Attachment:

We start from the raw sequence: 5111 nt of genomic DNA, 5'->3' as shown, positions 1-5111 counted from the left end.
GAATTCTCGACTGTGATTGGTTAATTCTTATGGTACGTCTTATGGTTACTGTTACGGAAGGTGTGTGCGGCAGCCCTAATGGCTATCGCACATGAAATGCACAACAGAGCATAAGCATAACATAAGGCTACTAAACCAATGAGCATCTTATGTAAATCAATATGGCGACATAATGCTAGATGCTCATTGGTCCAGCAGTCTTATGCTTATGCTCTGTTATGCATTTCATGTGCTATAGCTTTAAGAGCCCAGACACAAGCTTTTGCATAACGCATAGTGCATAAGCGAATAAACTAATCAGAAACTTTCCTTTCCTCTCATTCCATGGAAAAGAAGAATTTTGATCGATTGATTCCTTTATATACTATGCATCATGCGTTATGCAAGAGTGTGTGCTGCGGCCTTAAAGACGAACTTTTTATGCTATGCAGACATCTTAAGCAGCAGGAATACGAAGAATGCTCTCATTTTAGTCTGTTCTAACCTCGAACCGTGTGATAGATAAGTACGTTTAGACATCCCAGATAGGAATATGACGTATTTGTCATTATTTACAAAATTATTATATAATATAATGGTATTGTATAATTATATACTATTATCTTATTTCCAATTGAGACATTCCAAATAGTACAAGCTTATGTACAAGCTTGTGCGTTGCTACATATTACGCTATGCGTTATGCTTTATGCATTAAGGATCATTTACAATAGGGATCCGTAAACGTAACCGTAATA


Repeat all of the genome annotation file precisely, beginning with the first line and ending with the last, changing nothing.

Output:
We start from the raw sequence: 5111 nt of genomic DNA, 5'->3' as shown, positions 1-5111 counted from the left end.
GAATTCTCGACTGTGATTGGTTAATTCTTATGGTACGTCTTATGGTTACTGTTACGGAAGGTGTGTGCGGCAGCCCTAATGGCTATCGCACATGAAATGCACAACAGAGCATAAGCATAACATAAGGCTACTAAACCAATGAGCATCTTATGTAAATCAATATGGCGACATAATGCTAGATGCTCATTGGTCCAGCAGTCTTATGCTTATGCTCTGTTATGCATTTCATGTGCTATAGCTTTAAGAGCCCAGACACAAGCTTTTGCATAACGCATAGTGCATAAGCGAATAAACTAATCAGAAACTTTCCTTTCCTCTCATTCCATGGAAAAGAAGAATTTTGATCGATTGATTCCTTTATATACTATGCATCATGCGTTATGCAAGAGTGTGTGCTGCGGCCTTAAAGACGAACTTTTTATGCTATGCAGACATCTTAAGCAGCAGGAATACGAAGAATGCTCTCATTTTAGTCTGTTCTAACCTCGAACCGTGTGATAGATAAGTACGTTTAGACATCCCAGATAGGAATATGACGTATTTGTCATTATTTACAAAATTATTATATAATATAATGGTATTGTATAATTATATACTATTATCTTATTTCCAATTGAGACATTCCAAATAGTACAAGCTTATGTACAAGCTTGTGCGTTGCTACATATTACGCTATGCGTTATGCTTTATGCATTAAGGATCATTTACAATAGGGATCCGTAAACGTAACCGTAATA